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Like the Back of Our Hands Morton Marcus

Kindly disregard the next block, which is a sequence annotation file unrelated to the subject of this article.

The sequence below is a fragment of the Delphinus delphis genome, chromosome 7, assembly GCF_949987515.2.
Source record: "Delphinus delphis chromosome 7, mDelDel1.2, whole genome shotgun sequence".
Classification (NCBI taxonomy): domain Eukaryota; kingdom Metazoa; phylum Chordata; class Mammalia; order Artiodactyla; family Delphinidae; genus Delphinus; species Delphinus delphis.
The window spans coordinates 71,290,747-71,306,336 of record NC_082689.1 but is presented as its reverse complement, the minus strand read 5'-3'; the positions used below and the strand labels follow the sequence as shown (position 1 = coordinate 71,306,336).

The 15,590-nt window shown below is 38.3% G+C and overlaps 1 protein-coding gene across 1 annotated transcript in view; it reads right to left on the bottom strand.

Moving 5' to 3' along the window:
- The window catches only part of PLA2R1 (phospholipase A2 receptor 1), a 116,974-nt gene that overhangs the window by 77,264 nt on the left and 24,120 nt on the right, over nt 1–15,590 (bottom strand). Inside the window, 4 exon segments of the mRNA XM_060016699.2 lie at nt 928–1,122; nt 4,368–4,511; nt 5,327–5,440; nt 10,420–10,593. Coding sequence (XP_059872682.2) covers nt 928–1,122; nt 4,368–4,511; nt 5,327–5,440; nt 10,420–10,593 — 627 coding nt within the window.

We are so sure of ourselves: we know everything like the back of our hands. But turning one hand over and then the other, we realize we know little about either. They are the anonymous covers for the palms which contain everything of interest, including a map of the world we will travel for the rest of our lives, with paths, trails and highways leading in directions we can never be sure of—like those chiseled markings that stretch for miles in the Peruvian desert and, when viewed from airplanes high above, resemble gigantic animals we half-remember from dreams or drunken parties that inevitably end with each of us alone gazing up into the night. The four ridges that bulge on the back of each hand lead to five peninsulas separated by canyons that drop away into empty air as full of sudden squalls and blizzards as the mountainous landscapes of Tibet. So it is that when we finally study the back of our hands we shiver, and not from the cold, but from the recognition that whatever we thought we knew we didn’t know at all.